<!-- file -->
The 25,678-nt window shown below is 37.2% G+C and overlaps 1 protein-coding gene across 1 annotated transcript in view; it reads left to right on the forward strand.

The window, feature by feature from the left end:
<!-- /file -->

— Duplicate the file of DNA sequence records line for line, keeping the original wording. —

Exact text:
The 25,678-nt window shown below is 37.2% G+C and overlaps 1 protein-coding gene across 1 annotated transcript in view; it reads left to right on the forward strand.

The window, feature by feature from the left end: